# ISEE Upper Level Quantitative : How to find the missing part of a list

## Example Questions

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### Example Question #1 : How To Find The Missing Part Of A List

A class has 25 students. If 60% of them are boys, how many students are girls?

10

18

15

12

10

Explanation:

If 60% of the students are boys, 40% are girls (100 – 60 = 40). Multiply 25 by 40% (25 * 0.4 = 10); therefore, 10 students are girls.

### Example Question #2 : How To Find The Missing Part Of A List

We can divide the natural numbers into four sets:

In which of these sets would 197 be a member?

It cannot be determined from the information given.

Explanation:

The sets are divided according to the remainder obtained when each element is divided by 4. 197 divided by 4 yields a remainder of 1; all of the elements of  match this description, so .

### Example Question #3 : How To Find The Missing Part Of A List

Define the universal set, , as follows:

Also, let

and

Which of these sets represents the complement of  ?

Explanation:

, the union of  and   is the set of all elements in  , , or both. Merge the two sets to get:

The complement of a set is the set of all elements in the universal set that are not in the set. The only elements in  not in  are 4 and 8, so

### Example Question #4 : How To Find The Missing Part Of A List

Which of the following is an example of two sets  and  such that  ?

Explanation:

refers to the empty set, the set with no elements;  if and only if the two sets have no elements in common. In four of these cases,  and  share an element, which in each of these four choices is underlined:

and  do not have an element in common, so this is the right choice.

### Example Question #151 : Data Analysis And Probability

Define set . How could we define set  so that ?

Explanation:

is the set of all elements in both  and .

We can test each set and determine which elements are shared by that set and :

If :

then

If :

then

If :

then

If :

then

If :

then

This is the correct choice.

### Example Question #1 : How To Find The Missing Part Of A List

A pair of fair dice are rolled. Which is the greater quantity?

(a) The probability that at least one die comes up 5 or 6

(b)

(b) is greater

(a) and (b) are equal

(a) is greater

It is impossible to tell from the information given.

(a) is greater

Explanation:

For the roll to be unfavorable to the event that at least one of the dice is 5 or 6, both dice would have to be 1, 2, 3, or 4. There are  ways out of 36 that this can happen, so there are  ways for either or both of the two dice to be 5 or 6. Since half of 36 is 18, the probability of this event is greater than .

### Example Question #2 : How To Find The Missing Part Of A List

A pair of fair dice are tossed. Which is the greater quantity?

(a) The probability that the product of the two dice will be an even number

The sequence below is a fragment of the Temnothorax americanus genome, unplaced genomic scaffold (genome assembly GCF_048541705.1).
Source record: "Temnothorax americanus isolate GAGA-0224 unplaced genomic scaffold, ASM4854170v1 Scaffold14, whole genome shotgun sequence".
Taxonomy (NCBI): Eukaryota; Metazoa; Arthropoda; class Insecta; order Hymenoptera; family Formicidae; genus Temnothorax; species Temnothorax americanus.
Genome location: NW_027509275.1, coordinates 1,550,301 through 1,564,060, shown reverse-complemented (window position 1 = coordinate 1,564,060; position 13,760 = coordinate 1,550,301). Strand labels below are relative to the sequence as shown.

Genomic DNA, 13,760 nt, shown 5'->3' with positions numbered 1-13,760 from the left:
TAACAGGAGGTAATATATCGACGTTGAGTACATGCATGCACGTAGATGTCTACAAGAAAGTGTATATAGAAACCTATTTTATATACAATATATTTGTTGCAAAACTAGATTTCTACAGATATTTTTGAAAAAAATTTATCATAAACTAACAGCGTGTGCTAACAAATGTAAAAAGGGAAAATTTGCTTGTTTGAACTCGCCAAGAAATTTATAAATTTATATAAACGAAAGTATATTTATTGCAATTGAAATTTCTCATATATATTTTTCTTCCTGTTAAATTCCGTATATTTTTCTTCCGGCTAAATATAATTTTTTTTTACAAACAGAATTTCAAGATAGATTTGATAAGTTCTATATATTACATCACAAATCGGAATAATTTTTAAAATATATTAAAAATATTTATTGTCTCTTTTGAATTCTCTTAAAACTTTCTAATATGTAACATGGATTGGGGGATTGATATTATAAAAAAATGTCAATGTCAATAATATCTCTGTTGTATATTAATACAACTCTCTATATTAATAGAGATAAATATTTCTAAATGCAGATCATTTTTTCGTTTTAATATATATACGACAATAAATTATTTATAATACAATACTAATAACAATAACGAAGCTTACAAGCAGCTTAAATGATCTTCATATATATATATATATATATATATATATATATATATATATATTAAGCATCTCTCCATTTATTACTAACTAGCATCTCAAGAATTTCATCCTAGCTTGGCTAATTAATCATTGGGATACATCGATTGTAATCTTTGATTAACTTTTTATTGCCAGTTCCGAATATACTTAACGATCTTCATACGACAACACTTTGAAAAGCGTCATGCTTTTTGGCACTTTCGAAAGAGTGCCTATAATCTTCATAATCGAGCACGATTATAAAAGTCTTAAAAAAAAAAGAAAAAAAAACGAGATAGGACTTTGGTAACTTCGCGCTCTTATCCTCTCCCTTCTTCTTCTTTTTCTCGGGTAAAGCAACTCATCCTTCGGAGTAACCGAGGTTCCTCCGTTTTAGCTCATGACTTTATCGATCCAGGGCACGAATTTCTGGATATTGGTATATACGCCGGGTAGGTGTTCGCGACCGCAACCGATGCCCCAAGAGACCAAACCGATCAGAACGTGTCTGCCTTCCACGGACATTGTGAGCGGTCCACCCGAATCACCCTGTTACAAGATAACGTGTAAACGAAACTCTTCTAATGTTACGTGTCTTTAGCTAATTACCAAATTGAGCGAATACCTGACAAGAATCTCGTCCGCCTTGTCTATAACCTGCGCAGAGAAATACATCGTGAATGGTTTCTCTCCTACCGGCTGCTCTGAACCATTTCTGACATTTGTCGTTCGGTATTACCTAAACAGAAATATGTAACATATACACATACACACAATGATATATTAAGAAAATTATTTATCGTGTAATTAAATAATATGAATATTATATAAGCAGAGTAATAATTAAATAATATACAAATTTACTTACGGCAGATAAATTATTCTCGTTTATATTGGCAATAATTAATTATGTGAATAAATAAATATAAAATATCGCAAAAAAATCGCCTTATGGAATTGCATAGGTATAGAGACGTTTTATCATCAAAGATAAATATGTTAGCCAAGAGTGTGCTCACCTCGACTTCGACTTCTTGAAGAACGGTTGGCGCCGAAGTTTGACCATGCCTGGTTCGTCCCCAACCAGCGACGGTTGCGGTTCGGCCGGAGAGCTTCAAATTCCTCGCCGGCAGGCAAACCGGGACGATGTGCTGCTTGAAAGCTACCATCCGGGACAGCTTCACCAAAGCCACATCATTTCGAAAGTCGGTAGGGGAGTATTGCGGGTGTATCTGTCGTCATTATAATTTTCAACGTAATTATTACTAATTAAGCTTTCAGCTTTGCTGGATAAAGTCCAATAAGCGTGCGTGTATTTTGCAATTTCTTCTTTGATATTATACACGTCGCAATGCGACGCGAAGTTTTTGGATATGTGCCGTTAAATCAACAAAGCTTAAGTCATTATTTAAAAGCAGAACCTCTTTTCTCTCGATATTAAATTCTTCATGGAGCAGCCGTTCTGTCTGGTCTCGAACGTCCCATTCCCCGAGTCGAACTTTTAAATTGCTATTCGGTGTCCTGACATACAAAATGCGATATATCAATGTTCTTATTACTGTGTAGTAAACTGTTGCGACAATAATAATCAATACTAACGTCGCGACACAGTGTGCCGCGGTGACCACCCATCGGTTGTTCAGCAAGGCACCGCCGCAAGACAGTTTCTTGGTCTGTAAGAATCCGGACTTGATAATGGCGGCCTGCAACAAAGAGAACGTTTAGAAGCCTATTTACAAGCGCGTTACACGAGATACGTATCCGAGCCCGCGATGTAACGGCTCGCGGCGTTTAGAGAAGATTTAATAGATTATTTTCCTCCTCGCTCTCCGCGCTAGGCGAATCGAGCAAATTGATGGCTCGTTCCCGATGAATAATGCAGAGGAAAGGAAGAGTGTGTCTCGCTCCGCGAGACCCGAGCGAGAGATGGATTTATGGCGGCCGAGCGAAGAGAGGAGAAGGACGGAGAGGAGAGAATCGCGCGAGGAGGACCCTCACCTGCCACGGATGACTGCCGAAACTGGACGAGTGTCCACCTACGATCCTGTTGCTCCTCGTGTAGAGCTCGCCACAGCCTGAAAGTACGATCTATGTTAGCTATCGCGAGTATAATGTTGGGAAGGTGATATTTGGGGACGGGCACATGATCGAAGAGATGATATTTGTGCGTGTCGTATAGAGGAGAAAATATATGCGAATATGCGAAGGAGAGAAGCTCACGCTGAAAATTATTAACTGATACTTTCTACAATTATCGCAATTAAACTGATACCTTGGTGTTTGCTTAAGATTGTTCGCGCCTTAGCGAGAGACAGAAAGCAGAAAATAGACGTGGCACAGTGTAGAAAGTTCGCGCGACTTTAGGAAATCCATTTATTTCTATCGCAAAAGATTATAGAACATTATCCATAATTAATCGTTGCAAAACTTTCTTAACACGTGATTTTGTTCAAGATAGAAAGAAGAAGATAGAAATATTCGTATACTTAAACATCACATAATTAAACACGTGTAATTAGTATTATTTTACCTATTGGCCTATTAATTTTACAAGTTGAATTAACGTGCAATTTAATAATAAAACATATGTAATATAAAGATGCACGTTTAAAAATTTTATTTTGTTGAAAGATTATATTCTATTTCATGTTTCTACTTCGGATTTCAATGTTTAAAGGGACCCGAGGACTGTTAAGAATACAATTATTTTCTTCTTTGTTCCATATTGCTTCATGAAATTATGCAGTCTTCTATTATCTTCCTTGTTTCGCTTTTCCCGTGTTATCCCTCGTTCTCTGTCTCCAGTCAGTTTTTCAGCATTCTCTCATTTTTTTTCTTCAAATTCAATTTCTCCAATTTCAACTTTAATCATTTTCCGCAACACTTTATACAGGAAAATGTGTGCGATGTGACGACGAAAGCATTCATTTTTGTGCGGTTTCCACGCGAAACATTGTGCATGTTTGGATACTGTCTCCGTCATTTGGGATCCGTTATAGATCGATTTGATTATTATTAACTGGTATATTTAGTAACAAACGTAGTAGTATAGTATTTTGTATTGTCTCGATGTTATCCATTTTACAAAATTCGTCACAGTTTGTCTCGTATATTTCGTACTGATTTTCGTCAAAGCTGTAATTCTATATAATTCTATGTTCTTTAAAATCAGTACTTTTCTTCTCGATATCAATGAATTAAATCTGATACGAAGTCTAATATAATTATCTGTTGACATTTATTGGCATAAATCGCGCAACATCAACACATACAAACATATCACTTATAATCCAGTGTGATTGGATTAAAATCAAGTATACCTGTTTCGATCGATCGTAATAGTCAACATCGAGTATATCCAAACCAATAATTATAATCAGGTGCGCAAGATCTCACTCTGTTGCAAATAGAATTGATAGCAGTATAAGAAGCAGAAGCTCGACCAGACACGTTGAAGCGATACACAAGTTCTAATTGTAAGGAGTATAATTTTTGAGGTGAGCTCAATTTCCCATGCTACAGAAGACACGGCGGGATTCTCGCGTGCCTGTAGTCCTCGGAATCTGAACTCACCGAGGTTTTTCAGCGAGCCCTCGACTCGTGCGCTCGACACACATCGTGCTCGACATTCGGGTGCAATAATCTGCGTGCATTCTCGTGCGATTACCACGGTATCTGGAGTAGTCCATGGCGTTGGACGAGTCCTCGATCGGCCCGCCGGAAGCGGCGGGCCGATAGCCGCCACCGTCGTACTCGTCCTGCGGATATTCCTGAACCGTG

(b)

(a) is greater

It is impossible to tell from the information given

(b) is greater

(a) and (b) are equal

(a) is greater

Explanation:

The product of the two dice will be an odd number only if both dice are odd; the rolls favorable to that event are:

,

or nine out of the thirty-six possible rolls. This makes twenty-seven of the thirty-six equally probable rolls favorable to getting an even product. Since half of 36 is 18, the probability of getting an even product is greater than .

This makes (a) the greater quantity

### Example Question #1 : How To Find The Missing Part Of A List

Which quantity is greater?

(a) The number of even integers  that satisfy the inequality

(b) The number of multiples of 4  that satisfy the inequality

It is impossible to tell from the information given.

(b) is greater

(a) is greater

(a) and (b) are equal

(a) and (b) are equal

Explanation:

The easiest way to answer this is to try to match each element in the first set to one the second set as follows:

...

In other words, each element in the set in (a) is paired with the element in the set in (b) that is its double. Since there is a one-to-one correspondence, the two sets are of equal aize, and (a) and (b) are equal quantities.

### Example Question #1 : Sets

Which quantity is greater?

(a) The number of even integers  that satisfy the inequality

(b) The number of odd integers  that satisfy the inequality

It is impossible to tell from the information given.

(a) and (b) are equal.

(b) is greater.

(a) is greater.

(a) and (b) are equal.

Explanation:

The easiest way to answer this is to try to match each element in the first set to one in the second set as follows:

...

Since there is a one-to-one correspondence between the elements of the two sets, (a) and (b) are equal.

### Example Question #3 : Sets

A pair of fair dice are tossed. Which is the greater quantity?

(a) The probability that the product of the numbers will be at least .

(b)

It is impossible to tell from the information given.

(b) is greater.

(a) is greater.

(a) and (b) are equal.

(b) is greater.

Explanation:

Out of a possible thirty-six rolls, the following result in a product of  or greater:

This is ten equally probable rolls out of thirty-six, resulting in a probability of

.

Since , (b) is the greater quantity.

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